Mr. Speaker, I rise on a question of privilege raised in the House on March 1 by the member for Port Moody--Coquitlam--Port Coquitlam concerning a report on the grain handling and transportation system for the 2001 crop year, pursuant to subsection 50(3.2) of the Canada Transportation Act.
I sent you a letter on Friday, Mr. Speaker, to explain my position since I was unable to respond on March 1. With the consent of the House I propose to table the letter. I sent a copy to the hon. member and to my colleagues, the House leader and Minister responsible for the Canadian Wheat Board, and the Minister of Agriculture and Agri-Food.
I would like to clarify the matter that was raised by my hon. friend. The government's policy reforms on the grain handling and transportation system announced on May 10, 2000 included a commitment to hire an independent private sector third party to monitor the system
The intention was for the independent monitor to provide information to the Minister of Transport, the Minister of Agriculture and Agri-Food, the Minister responsible for the Canadian Wheat Board, and other interested parties on the impact of the 2000 policy reforms and on the overall performance of the system.
The Canada Transportation Act was amended in the summer of 2000 to implement the government's policy decision. This included amendments to facilitate grain monitoring.
An amendment to section 51 of the act authorized the Minister of Transport to communicate information, including confidential information, for the purpose of monitoring the grain handling and transportation system. The amendments also specifically added monitoring the grain transportation handling system as a purpose for which regulations on transportation related information could be made under section 50(1).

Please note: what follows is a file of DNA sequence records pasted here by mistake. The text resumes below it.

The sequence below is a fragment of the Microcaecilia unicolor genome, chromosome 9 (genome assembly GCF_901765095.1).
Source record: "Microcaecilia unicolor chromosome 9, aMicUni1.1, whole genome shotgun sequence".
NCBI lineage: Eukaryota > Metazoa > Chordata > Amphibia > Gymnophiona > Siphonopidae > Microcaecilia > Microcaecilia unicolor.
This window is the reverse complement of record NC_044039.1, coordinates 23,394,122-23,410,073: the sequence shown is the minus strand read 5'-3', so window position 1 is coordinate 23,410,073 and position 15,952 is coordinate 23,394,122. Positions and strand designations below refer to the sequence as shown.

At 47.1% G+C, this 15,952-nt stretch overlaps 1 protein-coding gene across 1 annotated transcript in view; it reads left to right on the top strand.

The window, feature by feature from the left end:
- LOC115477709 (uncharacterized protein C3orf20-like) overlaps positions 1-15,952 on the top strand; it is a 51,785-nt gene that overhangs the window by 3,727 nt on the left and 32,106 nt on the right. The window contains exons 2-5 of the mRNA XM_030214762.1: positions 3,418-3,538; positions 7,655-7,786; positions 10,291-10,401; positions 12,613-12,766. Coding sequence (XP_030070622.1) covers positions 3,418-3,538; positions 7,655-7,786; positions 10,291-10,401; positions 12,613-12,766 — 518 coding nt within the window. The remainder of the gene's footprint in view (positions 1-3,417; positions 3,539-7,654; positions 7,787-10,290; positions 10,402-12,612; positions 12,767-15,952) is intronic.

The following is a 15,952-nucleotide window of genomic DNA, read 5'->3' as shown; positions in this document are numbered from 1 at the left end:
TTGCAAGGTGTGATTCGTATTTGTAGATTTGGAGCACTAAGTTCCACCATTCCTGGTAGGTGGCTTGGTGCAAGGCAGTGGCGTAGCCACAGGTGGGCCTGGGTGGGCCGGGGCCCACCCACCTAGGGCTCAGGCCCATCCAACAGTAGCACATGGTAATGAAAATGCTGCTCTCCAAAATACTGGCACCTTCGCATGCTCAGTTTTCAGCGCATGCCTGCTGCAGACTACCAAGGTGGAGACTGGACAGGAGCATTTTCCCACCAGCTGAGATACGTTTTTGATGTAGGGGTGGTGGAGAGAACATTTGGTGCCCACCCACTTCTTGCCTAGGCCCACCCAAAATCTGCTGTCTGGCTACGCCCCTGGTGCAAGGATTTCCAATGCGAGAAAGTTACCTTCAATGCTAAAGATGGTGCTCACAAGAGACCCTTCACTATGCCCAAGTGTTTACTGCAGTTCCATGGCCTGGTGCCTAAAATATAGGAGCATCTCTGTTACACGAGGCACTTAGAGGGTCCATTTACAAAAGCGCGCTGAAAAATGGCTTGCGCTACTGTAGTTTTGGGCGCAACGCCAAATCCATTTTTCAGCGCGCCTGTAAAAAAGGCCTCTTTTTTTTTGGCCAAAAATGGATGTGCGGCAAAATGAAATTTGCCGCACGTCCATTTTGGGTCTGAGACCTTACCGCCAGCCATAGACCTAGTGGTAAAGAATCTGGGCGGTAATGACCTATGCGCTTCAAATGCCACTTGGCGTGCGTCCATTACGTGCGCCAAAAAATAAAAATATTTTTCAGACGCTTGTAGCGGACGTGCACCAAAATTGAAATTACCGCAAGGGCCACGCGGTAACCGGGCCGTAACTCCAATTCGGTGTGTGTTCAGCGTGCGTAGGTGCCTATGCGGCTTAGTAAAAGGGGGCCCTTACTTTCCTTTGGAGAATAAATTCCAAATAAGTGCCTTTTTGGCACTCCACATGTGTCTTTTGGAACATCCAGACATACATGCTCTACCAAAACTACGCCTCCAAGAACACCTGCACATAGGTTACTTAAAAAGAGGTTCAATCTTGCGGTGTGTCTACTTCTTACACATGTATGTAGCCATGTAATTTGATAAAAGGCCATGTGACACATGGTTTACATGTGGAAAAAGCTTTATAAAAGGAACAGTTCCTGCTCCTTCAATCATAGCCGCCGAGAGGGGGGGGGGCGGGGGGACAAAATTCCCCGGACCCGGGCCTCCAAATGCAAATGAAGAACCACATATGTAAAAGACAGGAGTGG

The government accepted an opposition amendment, and that is very important here, requiring the Minister of Transport to table in parliament a report on the monitoring of the grain handling and transportation system. The amendment is contained in subsection 50(3.2).
I note that the obligation to table a report in parliament under subsection 50(3.2) is conditional on the Minister of Transport making regulations pursuant to paragraph 50(1)(e.1) and the minister using or communicating the information provided under the regulation for the purpose of monitoring the grain handling and transportation system.
The obligation to table a report on the monitoring of the grain handling and transportation system is clearly contingent upon the happening of certain events. Those events are the making or the amending of regulations under the authority of subsection 50(1) subsequent to the coming into force of the obligation and the use or communication of information under those regulations for the purpose of monitoring.
As regulations have not been made or amended under the authority of subsection 50(1) and since the coming into force of the obligation, there is no legal requirement to table a report.